We may try to see things as objectively as we please. Nonetheless, we can never see them with any eyes except our own,” said Benjamin Cardozo, the former American Supreme Court judge. Any adjudicative process could invariably involve an inescapable element of subjectivity. Still, conceptually, an impartial and unbiased court is a constitutional promise and as such a citizen’s right. So the point is to mitigate not only bias but also the real likelihood of bias in the decision-making process. This is a well accepted legal principle.
On October 23, a Constitution Bench of the Supreme Court rejected the plea for the recusal of Justice Arun Mishra from the Bench considering a provision in a land acquisition statute. Curiously enough, the request for the recusal of Justice Mishra was rejected by Justice Mishra himself, who headed the Constitution Bench and wrote the main judgment. Other judges on the Bench concurred with Justice Mishra by way of a separate opinion.
Let us see the matter in issue. A three-judge Bench delivered a judgment in 2014 on Section 24 of the Right to Fair Compensation and Transparency in Land Acquisition, Rehabilitation and Resettlement Act, 2013. It interpreted the provision so as to benefit the land owners who suffered acquisition, to a considerable extent. It extended the benefit of the new Act to the land owners in certain specified contingencies, even though the acquisition was under the old colonial Act of 1894.
The verdict also enured to the benefit of many. In 2018, quite strangely, after a reference, another three-judge Bench led by Justice Mishra, with one judge dissenting, not only doubted the correctness of the 2014 judgment, but also overruled it. This exercise was clearly wrong. It was a glaring instance of judicial indiscipline. A co-ordinate Bench could not have overruled the law laid down by a Bench of similar strength. Another Bench, that consisted of the judges who delivered the 2014 verdict, noticed this inappropriateness and even passed an order putting on hold the cases involving the same legal question.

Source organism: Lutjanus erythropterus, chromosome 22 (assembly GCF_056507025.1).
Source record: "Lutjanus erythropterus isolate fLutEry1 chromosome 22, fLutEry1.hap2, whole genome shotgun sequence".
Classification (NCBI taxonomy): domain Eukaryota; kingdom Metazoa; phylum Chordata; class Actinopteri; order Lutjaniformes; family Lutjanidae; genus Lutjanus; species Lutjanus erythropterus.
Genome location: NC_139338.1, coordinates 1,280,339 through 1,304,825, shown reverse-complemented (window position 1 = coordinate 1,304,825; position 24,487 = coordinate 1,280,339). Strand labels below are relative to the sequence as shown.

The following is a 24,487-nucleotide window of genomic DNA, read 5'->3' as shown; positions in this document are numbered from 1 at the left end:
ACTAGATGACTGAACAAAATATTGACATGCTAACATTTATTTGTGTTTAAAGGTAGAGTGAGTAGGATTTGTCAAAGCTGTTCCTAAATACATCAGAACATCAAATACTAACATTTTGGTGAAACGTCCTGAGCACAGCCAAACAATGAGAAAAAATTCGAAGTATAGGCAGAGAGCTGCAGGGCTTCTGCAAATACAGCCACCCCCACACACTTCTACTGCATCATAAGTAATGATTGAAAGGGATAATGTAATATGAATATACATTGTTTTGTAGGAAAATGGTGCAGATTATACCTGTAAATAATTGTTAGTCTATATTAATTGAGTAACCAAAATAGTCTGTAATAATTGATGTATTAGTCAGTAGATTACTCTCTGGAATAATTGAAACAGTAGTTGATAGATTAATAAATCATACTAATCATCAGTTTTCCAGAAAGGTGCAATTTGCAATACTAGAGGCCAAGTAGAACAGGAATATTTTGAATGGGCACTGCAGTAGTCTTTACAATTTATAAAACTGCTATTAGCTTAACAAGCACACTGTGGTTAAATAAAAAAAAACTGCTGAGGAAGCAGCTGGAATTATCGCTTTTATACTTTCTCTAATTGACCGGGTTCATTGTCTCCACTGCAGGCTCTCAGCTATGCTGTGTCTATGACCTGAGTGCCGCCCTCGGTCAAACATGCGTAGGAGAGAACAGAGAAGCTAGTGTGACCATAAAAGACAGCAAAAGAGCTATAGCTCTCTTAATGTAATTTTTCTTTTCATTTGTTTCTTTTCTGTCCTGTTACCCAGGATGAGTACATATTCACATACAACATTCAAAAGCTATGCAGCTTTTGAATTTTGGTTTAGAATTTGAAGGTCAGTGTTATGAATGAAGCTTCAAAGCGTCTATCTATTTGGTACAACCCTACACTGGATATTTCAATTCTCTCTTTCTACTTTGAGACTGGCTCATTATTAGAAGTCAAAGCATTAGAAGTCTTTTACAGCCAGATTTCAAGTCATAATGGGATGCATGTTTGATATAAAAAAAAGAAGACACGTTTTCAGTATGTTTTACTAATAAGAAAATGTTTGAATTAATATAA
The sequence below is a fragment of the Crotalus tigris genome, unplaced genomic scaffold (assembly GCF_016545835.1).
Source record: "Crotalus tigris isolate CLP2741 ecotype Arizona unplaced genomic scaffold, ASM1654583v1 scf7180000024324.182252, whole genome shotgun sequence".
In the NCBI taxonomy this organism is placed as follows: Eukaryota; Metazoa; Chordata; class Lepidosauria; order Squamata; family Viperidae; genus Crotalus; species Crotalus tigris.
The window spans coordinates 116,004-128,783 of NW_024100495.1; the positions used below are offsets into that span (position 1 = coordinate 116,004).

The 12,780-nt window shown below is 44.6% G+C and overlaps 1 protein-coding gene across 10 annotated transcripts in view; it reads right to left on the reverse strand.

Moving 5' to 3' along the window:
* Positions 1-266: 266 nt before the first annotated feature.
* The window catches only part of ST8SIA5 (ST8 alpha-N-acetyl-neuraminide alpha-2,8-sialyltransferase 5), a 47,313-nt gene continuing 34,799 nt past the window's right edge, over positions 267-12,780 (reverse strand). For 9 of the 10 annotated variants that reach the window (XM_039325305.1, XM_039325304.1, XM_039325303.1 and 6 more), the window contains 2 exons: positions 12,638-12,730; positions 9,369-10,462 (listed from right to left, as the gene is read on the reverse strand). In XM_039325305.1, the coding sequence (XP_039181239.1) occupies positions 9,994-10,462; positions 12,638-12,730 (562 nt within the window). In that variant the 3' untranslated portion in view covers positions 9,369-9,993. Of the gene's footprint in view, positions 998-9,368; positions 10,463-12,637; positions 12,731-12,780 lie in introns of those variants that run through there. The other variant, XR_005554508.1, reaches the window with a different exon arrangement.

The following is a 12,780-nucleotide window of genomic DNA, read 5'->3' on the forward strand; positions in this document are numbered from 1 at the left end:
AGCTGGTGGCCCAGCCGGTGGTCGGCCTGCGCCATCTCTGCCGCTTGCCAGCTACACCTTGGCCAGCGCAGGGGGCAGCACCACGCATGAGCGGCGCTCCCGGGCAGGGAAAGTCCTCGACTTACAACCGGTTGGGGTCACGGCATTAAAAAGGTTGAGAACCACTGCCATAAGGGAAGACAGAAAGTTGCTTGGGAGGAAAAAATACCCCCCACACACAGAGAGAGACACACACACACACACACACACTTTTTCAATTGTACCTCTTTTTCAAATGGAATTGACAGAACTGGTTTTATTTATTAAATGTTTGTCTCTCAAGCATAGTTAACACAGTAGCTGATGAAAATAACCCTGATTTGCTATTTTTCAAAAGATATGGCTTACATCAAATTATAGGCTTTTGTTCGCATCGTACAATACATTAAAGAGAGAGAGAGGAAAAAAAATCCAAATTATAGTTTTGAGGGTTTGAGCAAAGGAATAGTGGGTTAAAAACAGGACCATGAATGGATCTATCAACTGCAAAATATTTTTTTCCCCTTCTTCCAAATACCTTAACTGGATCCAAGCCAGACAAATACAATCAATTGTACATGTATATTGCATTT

The issue had to be thus referred to the Constitution Bench. It was headed by Justice Mishra. A demand for his recusal followed. The objectors apprehended judicial obstinacy on the part of Justice Mishra since the Bench led by him had overruled the verdict by a co-equal Bench. They relied on a verdict in Shivananda Pathak (1998) that explained the mischiefs of judicial obstinacy.
Rejecting the objections, Justice Mishra wrote: “Recusal is not to be forced by any litigant to choose a Bench. It is for the Judge to decide to recuse.” The first proposition is indisputable; the second one, however, is problematic.
The issue of recusal cannot be discussed in isolation. Nor can it be seen in the abstract. It needs a contextual examination. Justice Mishra’s judgment relies on instances where the doubting judges in the earlier Benches were part of subsequent larger Benches deciding the correctness of conflicting views. Those instances were however, clearly dissimilar. No case cited by Justice Mishra in the order involved a case of an impermissible annulment of a judgment by a co-ordinate Bench. There are no precedents on facts and no judgment can ever be read like a statute.
Each case needs a decision on its own facts and circumstances. The present imbroglio, in that sense, is unique and unprecedented; it needed an innovative solution on its own which was quite simple and possible. The Chief Justice, who is the master of the roster, could have constituted the Bench by annihilating any apprehension by looking into the episodes that led to the present perplexity. Given that there are 34 judges in the top court, a legal issue impacting thousands of people with an unprecedented chronology could have been resolved with a better sense of judicial statesmanship. The episode puts up a strong case for judicious internal management for the court. The issue is not just legal; it is also administrative.
Prof. Sarah Cravens indicates that a system should thrive not for appearance of justice but actual justice itself, in the process of adjudication. In an ideal situation, even a judge who is predisposed on a legal proposition could be persuaded to change his views. But situations are not always ideal. Judges do not always function like Gods. Cognitive psychology talks about unconscious bias and the judges too could be vulnerable to it. The “duty to sit doctrine”, evolved in the US, has its formidable critics. The doctrine holds that sitting should be the rule and recusal, the exception. To minimise the demand for recusal and thereby to uphold the majesty of the institution, a strategy to get the ideal persons on the Bench is an imperative. Almost every problem connected with Indian judiciary has an invisible but real nexus with its outdated method of judicial selection, based on considerations which still remain unknown to the people at large.
It may not be desirable to enact a parliamentary law to deal with the situation, for it would lead to the breach of conventionally accepted principles on separation of powers. As indicated by legal scholar James Sample, “The teachable moments on disqualification are in the Court’s court”.
Former American Supreme Court judge Robert Jackson once said: “We are not final because we are infallible, but we are infallible only because we are final.” The order declining recusal is final, but it sets a bad precedent. It has legal force, but no moral authority.
A lawyer in the Supreme Court of India